Microsoft’s new Outlook for Windows now available to all Office testers

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Microsoft is making its new version of Outlook for Windows available to all Office testers this week. The new Outlook for Windows app will make the desktop email client a lot more like the web version. Microsoft has been working on this redesign for months, and originally released a semi-public beta earlier this year.

“Since then, we’ve received valuable feedback from Office Insiders on Beta Channel about how to create a more consistent, feature-rich experience,” explains Margie Clinton, group product manager on the Outlook team. “We’ve been listening to feedback since May and our team has been working diligently to improve the new Outlook for Windows.”

Office testers can try the new Outlook for Windows right now.
Image: Microsoft

The new Outlook for Windows app now includes support for personal, Hotmail, or Windows Live email accounts — something that was missing in the early betas. Microsoft has also added a simplified Ribbon to improve the interface, alongside dynamic calendar column widths for more customizability.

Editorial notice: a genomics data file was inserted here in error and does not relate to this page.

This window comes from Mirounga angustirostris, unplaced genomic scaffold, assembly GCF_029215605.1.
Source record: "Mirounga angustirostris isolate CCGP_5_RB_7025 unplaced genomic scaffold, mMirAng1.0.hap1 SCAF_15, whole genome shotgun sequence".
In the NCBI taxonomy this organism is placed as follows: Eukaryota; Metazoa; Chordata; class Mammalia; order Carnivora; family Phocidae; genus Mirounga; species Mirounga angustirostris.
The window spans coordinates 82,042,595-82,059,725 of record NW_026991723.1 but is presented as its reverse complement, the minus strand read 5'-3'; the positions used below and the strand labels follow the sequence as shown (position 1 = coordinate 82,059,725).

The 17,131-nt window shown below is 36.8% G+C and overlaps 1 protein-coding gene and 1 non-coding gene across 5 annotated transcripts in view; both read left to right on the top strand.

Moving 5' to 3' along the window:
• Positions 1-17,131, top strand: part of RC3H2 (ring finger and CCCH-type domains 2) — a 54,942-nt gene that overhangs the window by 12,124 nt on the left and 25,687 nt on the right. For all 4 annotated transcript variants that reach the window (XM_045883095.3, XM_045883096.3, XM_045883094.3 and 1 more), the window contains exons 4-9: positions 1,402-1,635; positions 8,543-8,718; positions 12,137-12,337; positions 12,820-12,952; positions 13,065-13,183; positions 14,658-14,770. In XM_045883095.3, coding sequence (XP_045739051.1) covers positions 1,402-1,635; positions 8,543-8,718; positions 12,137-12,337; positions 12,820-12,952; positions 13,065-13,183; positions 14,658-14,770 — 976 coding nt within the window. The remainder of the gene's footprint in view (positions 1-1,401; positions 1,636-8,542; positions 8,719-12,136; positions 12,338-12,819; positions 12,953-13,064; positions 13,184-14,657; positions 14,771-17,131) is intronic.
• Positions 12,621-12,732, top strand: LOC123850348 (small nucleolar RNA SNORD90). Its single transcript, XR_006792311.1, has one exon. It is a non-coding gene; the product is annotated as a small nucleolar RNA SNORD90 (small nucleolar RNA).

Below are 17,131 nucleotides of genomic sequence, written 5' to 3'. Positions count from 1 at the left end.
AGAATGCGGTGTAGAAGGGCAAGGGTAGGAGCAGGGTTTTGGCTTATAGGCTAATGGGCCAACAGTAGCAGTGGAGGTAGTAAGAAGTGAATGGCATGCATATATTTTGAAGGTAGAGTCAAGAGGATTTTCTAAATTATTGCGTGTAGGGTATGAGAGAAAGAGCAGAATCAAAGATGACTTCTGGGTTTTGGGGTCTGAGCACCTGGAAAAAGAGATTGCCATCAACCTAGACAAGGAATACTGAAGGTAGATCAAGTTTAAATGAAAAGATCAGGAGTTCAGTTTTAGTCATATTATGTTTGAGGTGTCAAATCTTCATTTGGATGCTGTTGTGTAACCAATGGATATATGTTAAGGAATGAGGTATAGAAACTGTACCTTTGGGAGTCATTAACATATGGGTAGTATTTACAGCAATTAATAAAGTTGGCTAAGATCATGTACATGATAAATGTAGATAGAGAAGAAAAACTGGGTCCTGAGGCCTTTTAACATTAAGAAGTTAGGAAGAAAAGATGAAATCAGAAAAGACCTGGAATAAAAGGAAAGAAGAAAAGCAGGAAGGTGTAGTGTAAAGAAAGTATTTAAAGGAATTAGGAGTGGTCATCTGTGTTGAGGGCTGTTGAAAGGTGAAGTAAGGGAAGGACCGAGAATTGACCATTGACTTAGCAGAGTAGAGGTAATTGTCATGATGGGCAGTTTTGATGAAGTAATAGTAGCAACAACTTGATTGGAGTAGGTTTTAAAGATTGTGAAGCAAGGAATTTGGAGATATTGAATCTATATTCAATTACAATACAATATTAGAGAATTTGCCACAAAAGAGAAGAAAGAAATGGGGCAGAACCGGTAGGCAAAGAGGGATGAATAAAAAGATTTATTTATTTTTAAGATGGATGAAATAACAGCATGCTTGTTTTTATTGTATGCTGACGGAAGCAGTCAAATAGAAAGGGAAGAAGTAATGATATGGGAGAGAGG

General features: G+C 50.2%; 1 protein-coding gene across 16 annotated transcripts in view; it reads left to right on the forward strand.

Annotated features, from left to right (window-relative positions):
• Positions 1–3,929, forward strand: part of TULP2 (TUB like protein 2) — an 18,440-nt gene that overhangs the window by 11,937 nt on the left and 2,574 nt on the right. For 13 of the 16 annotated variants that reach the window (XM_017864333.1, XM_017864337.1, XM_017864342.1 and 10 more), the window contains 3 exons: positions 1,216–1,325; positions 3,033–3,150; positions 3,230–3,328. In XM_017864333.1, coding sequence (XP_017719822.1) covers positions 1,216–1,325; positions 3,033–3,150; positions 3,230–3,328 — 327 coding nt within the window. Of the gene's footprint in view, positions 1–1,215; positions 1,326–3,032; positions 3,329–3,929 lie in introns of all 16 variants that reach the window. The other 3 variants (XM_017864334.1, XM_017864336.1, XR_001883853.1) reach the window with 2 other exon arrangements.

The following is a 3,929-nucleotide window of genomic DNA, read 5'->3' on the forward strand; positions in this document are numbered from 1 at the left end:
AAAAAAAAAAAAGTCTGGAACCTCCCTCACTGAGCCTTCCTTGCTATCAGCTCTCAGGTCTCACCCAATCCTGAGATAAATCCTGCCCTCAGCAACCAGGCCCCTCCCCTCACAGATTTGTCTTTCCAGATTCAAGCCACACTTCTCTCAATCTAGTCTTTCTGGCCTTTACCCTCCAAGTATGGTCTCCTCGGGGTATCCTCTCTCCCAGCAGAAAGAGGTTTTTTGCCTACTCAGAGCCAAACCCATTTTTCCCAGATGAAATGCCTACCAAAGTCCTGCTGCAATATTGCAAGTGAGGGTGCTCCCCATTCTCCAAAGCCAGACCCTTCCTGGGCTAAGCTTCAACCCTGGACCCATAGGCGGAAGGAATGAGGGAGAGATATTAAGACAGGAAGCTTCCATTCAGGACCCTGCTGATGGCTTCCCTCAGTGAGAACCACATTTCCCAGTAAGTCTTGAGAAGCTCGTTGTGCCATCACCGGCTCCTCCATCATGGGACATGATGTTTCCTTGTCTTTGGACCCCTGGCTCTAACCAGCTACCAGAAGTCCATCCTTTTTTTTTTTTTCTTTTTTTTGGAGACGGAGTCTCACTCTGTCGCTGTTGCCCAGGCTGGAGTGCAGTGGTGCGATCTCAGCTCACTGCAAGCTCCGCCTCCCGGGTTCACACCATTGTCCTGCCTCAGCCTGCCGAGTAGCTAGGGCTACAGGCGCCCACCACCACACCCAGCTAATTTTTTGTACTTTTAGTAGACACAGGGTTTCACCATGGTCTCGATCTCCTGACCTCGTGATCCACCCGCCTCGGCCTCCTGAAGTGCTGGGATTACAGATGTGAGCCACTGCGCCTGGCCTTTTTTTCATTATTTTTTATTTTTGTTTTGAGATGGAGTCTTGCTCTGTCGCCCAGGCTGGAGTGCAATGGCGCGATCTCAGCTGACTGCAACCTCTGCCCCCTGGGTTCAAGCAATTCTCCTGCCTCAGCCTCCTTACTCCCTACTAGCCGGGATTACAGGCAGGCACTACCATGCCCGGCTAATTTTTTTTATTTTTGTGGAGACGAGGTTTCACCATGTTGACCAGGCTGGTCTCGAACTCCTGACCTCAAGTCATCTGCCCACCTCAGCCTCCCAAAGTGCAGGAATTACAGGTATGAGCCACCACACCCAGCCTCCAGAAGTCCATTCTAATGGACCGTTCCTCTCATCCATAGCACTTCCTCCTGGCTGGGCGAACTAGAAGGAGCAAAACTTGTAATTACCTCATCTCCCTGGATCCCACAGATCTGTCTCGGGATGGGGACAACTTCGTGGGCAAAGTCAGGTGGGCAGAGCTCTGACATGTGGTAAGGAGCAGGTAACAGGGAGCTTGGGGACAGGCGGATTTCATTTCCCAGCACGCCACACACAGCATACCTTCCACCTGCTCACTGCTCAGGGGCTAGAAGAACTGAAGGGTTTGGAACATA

Office Insiders will be able to access the new app on the Current Channel preview, and Microsoft says in the coming weeks the same experience will also roll out to Windows Insiders with a toggle in the Windows Mail app.

The new app has an updated Ribbon interface.

The new app has an updated Ribbon interface.
Image: Microsoft

While this new Outlook for Windows certainly improves the UI and design of the app, there are still a lot of features missing from the existing email client. Microsoft says it’s working on supporting multiple email accounts within the same app, and even support for third-party email accounts like Gmail, Yahoo, and iCloud. Offline support is also on the way, alongside search for folders, web add-ins support, native ICS support, and more visual updates and personalization options.

Microsoft is planning to eventually replace the Outlook for Windows email client with this updated app, once it’s at feature parity. That swap could take many months or even years yet, but now all Office testers can get an early look at Microsoft’s planned changes.

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Originally appeared on: TheSpuzz